While our policies and programs may not prevent all adverse impacts in our value chain, we aim to provide an effective remedy wherever possible. This may include using our influence to encourage our suppliers or partners to in turn provide an effective remedy where we find impacts directly linked to our business operations, goods, or services. We are committed to providing channels for affected stakeholders, their proxies, and civil society to raise concerns related to our social and environmental standards for our agricultural supply chain. In July 2017, we formalized a grievance mechanism for our agricultural supply chain. Our approach is set out here. Information about the grievances addressed through our mechanism and the review of our grievance process, which we are undertaking with the help of an expert third party organization, is set out in our Palm Oil page.

Our Speak Up hotline is an important component of our culture, ethics and integrity, and we encourage our suppliers and business partners to use their own effective grievance mechanisms and we also make the PepsiCo Speak Up hotline available for their use through our Global Supplier Code of Conduct (SCoC). In the spirit of transparency, we regularly publish information on the usage of our Speak Up hotline, including the number of reports and their categorical distribution. Our latest report can be viewed here. More information on our grievance mechanisms is available on our Human Rights page.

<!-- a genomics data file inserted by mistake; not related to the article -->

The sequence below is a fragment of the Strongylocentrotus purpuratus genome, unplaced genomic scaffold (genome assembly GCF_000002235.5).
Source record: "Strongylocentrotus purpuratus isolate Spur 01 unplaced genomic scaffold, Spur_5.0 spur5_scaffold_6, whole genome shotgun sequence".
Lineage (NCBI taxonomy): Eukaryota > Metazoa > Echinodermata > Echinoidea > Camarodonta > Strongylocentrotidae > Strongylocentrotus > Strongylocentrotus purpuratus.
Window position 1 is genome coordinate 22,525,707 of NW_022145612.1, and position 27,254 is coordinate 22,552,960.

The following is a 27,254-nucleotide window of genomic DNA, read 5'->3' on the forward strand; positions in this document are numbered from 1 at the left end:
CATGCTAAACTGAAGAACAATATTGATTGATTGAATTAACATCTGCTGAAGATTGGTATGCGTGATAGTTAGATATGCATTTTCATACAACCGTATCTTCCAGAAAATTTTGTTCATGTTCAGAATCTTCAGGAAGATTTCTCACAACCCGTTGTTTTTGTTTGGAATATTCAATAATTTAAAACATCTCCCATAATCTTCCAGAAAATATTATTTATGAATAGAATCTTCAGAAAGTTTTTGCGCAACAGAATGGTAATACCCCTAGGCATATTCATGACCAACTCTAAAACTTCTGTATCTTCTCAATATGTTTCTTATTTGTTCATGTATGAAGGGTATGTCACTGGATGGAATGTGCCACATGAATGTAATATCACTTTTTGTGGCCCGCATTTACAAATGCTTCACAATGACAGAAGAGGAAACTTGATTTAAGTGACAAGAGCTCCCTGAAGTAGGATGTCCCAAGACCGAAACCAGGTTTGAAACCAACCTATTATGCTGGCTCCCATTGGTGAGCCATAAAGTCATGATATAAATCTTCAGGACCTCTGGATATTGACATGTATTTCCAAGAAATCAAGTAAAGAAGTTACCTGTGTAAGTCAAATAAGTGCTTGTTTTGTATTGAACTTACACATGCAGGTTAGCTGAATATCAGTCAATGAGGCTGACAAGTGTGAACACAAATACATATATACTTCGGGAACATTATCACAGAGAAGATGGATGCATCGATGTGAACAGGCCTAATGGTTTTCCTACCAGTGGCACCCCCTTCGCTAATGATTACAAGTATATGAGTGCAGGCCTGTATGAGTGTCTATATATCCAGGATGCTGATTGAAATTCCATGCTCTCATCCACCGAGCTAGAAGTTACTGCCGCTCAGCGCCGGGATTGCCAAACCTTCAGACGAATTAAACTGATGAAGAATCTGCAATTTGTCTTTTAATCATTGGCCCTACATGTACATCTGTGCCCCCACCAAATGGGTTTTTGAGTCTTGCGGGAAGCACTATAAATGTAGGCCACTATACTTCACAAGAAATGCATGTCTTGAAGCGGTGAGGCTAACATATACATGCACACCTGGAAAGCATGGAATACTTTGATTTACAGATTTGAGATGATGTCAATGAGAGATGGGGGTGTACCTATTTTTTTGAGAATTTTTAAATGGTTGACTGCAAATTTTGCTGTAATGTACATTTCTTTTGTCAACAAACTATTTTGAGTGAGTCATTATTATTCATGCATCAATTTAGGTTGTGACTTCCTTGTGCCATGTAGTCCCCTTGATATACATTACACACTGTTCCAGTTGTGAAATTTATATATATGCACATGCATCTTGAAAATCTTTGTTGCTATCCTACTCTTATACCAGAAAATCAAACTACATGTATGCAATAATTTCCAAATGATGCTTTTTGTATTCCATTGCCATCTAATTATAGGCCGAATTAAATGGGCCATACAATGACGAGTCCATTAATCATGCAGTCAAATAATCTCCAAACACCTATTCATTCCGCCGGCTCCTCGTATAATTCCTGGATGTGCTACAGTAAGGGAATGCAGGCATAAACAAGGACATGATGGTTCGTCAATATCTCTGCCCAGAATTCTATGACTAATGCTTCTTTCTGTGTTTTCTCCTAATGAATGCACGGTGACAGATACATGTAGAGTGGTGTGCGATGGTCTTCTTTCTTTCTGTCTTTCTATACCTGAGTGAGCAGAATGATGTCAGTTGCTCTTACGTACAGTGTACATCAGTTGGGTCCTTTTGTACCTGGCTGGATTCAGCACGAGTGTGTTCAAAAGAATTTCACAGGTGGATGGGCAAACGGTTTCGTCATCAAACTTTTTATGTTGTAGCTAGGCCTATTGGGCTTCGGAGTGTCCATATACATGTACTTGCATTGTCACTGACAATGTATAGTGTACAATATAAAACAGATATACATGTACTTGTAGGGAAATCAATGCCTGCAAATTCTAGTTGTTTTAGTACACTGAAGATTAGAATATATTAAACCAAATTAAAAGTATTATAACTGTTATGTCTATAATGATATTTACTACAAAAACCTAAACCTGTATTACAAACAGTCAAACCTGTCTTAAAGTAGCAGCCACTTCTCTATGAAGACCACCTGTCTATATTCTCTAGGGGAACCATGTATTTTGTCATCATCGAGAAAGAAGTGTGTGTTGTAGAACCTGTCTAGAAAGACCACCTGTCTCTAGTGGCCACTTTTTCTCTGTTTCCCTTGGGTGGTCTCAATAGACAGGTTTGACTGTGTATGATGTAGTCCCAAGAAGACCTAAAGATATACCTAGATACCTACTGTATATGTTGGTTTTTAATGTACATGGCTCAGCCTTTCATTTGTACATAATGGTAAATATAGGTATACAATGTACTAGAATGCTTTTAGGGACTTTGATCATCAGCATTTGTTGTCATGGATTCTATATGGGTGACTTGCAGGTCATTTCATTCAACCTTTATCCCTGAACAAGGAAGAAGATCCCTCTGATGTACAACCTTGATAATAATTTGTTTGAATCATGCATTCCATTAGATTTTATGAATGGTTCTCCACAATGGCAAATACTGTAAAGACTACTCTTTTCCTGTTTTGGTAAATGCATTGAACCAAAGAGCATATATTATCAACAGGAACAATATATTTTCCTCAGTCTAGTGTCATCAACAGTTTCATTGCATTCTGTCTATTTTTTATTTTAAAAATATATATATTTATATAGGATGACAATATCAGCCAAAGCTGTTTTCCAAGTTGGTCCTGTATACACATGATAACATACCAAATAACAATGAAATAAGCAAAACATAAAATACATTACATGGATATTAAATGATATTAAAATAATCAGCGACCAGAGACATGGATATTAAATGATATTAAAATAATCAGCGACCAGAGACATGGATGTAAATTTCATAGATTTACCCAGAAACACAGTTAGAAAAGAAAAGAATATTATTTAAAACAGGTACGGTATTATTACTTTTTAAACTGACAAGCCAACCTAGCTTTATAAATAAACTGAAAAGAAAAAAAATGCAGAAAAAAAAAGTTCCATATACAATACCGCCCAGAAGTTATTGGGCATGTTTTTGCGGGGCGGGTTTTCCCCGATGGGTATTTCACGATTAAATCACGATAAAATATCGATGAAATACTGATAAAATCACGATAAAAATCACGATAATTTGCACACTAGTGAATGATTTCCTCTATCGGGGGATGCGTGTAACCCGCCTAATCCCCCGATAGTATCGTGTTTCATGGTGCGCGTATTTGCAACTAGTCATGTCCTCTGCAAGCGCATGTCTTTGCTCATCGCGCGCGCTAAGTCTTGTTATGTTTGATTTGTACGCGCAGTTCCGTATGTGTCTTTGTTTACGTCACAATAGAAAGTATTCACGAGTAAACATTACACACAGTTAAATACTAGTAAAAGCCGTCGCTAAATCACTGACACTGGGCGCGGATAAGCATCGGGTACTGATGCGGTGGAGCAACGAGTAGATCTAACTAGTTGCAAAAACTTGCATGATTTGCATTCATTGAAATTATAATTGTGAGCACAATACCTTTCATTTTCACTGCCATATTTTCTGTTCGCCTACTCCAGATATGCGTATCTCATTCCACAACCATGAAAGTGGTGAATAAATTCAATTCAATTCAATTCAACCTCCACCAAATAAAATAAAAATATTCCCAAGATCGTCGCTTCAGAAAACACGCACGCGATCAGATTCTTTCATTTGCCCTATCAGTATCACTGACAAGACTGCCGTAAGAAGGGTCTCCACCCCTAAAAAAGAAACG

Policies

Our goals are supported by a set of policies and commitments that underpin our agricultural activities, many of which we expect our suppliers to adhere to as well.

These include:

Many of these policies and commitments are based on international conventions including the Universal Declaration of Human Rights; the International Covenant on Civil and Political Rights; the International Covenant on Economic, Social and Cultural Rights; and the ILO Declaration on Fundamental Principles and Rights at Work. 

Progress


2020 was a significant year for PepsiCo’s sustainable agriculture journey. Amidst a global pandemic, we strove to achieve the goals we set for ourselves in 2015, and by the end of the year: